Accessibility Affects Everyone
I've had the text size on my phone set as small as possible for as long as I can remember. For one simple reason: to maximise the available space. My close-up vision has always been fine, so this has worked for years now.
A couple of years ago my wife and I had our first child. And my sleep went from 8 regular hours a night, to maybe 6 interrupted hours.
And then we had our second child last year. Now I get maybe 4 hours of interrupted sleep. (Nobody ever talks about how badly children can affect your sleep. It's not just newborn babies!)
What's this got to do with my eyesight? Well, a little while after my first child was born, I started getting occasional headaches. When I spoke to the doctor, they said they often see this kind of migraine due to stress, and lack of sleep. Two things which come with a newborn!
When my second was born, it started happening a lot more often. Sleep and stress are hard factors to control in this situation, so I started looking for anything else which might be connected. And I realised that, when I was more tired, I was straining my eyes more to see my phone screen.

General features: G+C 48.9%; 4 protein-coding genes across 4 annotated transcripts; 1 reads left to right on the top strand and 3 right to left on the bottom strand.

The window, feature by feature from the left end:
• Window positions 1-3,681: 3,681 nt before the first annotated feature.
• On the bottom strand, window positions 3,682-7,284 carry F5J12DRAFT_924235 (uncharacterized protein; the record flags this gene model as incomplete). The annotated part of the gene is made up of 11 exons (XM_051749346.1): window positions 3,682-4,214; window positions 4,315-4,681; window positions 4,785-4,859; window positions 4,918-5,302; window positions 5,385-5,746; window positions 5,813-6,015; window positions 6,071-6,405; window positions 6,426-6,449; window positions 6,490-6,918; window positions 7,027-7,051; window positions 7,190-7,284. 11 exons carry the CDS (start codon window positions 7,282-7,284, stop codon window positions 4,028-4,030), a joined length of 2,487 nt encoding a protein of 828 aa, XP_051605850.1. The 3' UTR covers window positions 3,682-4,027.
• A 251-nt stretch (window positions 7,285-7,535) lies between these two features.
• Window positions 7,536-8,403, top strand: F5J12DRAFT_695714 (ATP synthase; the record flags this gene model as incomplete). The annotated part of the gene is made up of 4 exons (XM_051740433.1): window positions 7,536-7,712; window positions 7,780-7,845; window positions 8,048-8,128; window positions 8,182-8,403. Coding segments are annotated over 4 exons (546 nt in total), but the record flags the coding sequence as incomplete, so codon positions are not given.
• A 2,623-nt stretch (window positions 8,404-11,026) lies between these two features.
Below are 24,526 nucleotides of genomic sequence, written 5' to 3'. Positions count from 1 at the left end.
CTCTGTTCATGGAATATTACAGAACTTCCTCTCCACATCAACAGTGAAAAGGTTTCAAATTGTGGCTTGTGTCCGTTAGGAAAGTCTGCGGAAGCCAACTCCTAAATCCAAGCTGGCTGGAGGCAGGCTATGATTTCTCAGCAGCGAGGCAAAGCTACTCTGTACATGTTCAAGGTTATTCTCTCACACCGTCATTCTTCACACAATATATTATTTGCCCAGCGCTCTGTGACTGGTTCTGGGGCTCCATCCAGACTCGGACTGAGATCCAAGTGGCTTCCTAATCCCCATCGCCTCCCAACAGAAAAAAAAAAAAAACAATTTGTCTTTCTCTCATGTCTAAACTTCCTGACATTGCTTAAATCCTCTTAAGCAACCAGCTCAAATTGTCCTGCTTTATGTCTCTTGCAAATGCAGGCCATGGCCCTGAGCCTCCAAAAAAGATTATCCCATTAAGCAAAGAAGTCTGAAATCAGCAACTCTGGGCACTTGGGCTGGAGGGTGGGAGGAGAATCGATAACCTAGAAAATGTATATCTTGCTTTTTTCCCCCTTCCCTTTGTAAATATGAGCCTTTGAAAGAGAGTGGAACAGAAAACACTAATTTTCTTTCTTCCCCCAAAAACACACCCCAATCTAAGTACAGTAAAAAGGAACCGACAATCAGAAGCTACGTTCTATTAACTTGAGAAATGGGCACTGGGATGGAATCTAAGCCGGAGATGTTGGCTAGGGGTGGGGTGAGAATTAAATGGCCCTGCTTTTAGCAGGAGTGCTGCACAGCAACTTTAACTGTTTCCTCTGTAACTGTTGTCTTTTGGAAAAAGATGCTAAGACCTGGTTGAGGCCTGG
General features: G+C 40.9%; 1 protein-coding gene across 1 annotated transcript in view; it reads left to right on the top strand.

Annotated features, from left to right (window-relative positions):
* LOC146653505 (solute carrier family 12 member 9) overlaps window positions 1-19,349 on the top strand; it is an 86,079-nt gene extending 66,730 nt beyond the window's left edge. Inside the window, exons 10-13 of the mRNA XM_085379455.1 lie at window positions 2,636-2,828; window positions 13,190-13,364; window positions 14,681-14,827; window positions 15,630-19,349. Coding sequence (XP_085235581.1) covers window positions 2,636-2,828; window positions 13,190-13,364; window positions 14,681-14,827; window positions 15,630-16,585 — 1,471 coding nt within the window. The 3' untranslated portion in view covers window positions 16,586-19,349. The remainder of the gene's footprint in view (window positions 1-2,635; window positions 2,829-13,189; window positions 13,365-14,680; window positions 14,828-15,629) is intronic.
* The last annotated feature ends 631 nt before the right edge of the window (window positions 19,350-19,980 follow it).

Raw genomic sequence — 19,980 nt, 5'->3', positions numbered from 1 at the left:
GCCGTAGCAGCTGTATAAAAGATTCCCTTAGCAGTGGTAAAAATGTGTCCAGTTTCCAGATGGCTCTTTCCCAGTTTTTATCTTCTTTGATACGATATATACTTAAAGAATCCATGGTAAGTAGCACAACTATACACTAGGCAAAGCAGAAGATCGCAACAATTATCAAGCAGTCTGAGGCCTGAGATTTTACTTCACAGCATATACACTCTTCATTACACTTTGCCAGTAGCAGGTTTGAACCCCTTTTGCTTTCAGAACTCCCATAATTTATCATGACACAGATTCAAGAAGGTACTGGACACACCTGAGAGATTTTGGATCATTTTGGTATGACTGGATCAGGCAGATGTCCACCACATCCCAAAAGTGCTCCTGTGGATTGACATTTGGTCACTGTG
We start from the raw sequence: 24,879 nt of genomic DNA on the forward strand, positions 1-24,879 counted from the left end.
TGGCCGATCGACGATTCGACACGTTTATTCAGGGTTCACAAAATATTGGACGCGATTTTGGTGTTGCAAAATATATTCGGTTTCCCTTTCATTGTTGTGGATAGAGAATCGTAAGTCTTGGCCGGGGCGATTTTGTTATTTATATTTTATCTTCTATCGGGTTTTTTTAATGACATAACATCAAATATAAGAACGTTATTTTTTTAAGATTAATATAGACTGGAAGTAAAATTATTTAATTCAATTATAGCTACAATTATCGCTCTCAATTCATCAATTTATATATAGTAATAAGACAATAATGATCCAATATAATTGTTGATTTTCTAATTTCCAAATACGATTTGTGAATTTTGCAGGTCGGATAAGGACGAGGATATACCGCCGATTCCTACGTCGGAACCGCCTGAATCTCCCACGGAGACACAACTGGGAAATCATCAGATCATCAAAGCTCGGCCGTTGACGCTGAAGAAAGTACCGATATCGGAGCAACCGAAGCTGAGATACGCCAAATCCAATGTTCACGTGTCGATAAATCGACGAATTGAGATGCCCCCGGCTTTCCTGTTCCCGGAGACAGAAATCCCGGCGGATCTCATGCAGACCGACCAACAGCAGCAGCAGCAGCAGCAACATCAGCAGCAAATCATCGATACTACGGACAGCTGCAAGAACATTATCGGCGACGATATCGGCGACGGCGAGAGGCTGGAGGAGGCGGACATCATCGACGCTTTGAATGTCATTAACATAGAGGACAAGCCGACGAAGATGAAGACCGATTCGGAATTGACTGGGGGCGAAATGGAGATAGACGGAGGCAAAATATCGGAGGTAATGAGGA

I've since changed my default text size by bumping it up a couple of notches. No more straining my eyes to read when I'm tired. And more importantly, no more headaches.
People often think things like Dynamic Text on iOS are for a minority of users. Accessibility is often an afterthought in apps. But accessibility tools are useful to everyone, in all sorts of unexpected circumstances.
Here's an example of just how different 2 steps in test size can look (tap/click to open in a new tab):
The image on the right gives me headaches. That's not even about ease of use, that's a health issue.
Make sure your apps support Dynamic Text, VoiceOver, and any other accessibility frameworks that are relevant on whichever platform you're working on.
Published on 11 January 2023